Update: See new workflow with Leeming Fixie LUT here.
For those looking to work with Sony’s HLG, here’s the workflow.
Apple has gone ahead and and released what can only be described as a humungous update for Final Cut Pro, including the ability to edit 360° video, advanced color grading tools like curves and wheels, look up tables without the need to use third-party plug-ins, support for high dynamic range video and a whole bunch more. The latter is of especial interest to me, since I’m looking forward to diving into creating HDR videos for YouTube. But while on the surface, the UI looks reassuringly familiar, those who shoot HLG for rec. 709 delivery using the Leeming LUT may be in for some unpleasant surprises. The first of those will undoubtedly be the appearance of imported clips – whereas in FCP X v.10.3.4, the clips looked rather normal, in v.10.4, they’re all going to look blown-out.
Apple’s White Paper, Working with Wide Color Gamut and High Dynamic Range in Final Cut Pro X, recommends first selecting your project and pressing Control + Command + J in order to change the color gamut from SDR to WDR (or vice versa), but doing so just reveals that the color space in the pop-up window is greyed out – at least it does for me. Reading further on, I see that it’s possible to view the clips in the browser by going into preferences and selecting ‘Show HDR as raw values’.
But this feature has no effect whatsoever when viewing clips in the timeline. The scopes far exceed the safe limits for rec. 709 and the image still looks overly bright. You will even see a warning in the upper left corner of the app alerting you to connect an external HDR monitor!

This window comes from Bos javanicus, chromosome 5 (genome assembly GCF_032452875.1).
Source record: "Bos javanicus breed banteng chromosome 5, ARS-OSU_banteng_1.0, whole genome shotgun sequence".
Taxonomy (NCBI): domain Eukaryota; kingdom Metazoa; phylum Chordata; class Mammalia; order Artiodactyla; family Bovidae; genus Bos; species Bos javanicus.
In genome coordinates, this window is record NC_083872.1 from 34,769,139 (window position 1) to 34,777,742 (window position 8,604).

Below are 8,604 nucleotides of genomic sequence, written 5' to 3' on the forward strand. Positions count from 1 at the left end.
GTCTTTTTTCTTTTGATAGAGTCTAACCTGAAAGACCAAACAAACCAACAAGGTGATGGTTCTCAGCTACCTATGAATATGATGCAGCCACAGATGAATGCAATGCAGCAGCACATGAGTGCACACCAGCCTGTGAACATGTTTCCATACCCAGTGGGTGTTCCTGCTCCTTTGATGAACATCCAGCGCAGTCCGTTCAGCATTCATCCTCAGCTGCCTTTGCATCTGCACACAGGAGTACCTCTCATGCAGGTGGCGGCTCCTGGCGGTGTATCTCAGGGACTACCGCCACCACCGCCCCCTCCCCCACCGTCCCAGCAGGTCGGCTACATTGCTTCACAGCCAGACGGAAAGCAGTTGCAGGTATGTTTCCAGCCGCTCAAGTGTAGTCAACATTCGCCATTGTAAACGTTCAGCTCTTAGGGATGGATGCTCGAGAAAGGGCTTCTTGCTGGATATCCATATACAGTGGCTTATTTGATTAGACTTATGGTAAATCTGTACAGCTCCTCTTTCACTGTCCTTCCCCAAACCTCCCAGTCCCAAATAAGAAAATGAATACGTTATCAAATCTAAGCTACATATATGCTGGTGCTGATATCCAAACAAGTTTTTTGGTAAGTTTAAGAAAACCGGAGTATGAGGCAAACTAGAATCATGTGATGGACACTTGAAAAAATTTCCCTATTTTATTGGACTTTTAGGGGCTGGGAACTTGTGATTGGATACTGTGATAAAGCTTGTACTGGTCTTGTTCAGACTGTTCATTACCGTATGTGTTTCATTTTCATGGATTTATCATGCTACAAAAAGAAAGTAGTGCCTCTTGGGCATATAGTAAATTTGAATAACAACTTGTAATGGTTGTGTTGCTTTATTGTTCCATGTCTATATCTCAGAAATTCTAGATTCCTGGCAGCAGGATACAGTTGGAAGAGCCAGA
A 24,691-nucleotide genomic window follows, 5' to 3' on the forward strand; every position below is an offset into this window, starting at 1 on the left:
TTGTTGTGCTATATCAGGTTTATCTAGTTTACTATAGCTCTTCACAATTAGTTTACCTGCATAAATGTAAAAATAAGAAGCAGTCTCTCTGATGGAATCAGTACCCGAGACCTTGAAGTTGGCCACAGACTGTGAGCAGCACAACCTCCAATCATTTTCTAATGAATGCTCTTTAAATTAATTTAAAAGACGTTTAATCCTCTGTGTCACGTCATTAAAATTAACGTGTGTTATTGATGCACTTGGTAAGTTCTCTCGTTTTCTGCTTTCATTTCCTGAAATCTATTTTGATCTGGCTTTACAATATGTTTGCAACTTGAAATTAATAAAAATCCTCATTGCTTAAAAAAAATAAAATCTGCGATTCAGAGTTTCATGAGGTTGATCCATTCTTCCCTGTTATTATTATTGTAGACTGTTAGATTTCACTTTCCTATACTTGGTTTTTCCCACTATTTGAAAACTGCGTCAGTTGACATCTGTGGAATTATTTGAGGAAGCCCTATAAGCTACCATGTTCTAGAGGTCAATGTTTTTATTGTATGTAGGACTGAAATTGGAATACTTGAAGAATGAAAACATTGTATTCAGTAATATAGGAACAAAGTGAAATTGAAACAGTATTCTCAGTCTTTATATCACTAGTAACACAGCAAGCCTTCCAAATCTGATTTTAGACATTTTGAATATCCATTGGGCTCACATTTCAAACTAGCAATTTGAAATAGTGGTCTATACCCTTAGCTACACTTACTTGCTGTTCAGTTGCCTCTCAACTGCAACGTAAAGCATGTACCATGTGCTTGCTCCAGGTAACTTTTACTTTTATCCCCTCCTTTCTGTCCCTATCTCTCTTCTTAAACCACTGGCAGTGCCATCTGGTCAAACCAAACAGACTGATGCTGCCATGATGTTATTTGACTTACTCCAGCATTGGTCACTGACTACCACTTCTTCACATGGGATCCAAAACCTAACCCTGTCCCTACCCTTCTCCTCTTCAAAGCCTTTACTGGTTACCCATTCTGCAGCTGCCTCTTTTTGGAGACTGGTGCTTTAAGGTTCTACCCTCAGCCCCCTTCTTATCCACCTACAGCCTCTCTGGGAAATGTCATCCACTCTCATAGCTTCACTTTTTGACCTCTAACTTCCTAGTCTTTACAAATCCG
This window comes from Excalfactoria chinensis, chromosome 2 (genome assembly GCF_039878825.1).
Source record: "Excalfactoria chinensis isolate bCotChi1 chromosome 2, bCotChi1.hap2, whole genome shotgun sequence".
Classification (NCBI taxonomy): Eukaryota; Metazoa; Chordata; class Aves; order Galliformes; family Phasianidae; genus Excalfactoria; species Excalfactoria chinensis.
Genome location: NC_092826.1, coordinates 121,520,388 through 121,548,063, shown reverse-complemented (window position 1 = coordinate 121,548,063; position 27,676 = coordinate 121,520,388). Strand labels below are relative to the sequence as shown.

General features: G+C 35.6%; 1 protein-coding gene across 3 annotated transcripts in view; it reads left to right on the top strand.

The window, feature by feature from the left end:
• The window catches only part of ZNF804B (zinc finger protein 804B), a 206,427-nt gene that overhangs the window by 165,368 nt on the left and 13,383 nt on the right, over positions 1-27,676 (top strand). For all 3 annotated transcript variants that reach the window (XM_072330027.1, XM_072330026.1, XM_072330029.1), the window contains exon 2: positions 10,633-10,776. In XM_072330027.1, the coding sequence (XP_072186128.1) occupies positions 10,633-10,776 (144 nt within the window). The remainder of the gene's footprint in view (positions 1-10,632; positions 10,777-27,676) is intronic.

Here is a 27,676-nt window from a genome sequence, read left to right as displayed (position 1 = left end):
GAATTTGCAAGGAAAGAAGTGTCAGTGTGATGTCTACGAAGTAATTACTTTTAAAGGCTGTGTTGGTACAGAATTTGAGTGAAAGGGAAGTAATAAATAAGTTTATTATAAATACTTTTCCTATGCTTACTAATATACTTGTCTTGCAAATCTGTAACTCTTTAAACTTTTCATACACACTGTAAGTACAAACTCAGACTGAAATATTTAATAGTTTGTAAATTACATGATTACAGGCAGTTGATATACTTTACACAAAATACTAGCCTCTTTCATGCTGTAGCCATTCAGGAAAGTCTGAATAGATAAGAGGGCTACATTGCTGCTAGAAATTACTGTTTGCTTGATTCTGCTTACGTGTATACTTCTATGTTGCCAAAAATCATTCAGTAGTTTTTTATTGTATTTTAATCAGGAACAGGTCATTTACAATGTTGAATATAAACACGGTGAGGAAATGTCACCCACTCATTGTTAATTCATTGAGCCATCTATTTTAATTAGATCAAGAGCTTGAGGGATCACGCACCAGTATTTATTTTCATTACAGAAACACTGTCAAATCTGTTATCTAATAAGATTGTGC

Checking the info for the clip in the Inspector, it becomes immediately apparent that even though we’ve chosen Standard Gamut for our project, the media is still rec. 2020. What you’ll want to do now is to select all the clips in your project and hit the ‘Basics’ tab at the bottom of the Inspector, then select ‘Settings’.
Now you’re ready to rock-n-roll. You can use the look up table in Final Cut Pro, but I’m still using the adjustment layer and LUT Utility I purchased from Color Grading Central way back when. I drop the adjustment layer over the clips in the timeline, open up the Effects Browser, and double click on LUT Utility.
Alternatively, you could use Final Cut Pro’s own Custom LUT utility. Open up the Effects Browser, and under the Color Tab, you’ll find Custom LUT. You may either select a clip in the timeline and double click on Custom LUT, or drag the effect directly onto the clip.
Custom LUT will now appear in the Inspector.
Go ahead and choose choose a LUT from your computer.
And you’re off to the races!
[edit, 3/1/2018] There’s been a major development! Paul Leeming has just issued two new ‘Fixie LUTs’ for those working in Final Cut Pro and Premiere 2018 – one for Full to Video Range and the other for Video to Full Range.
See DVXuser thread for more information.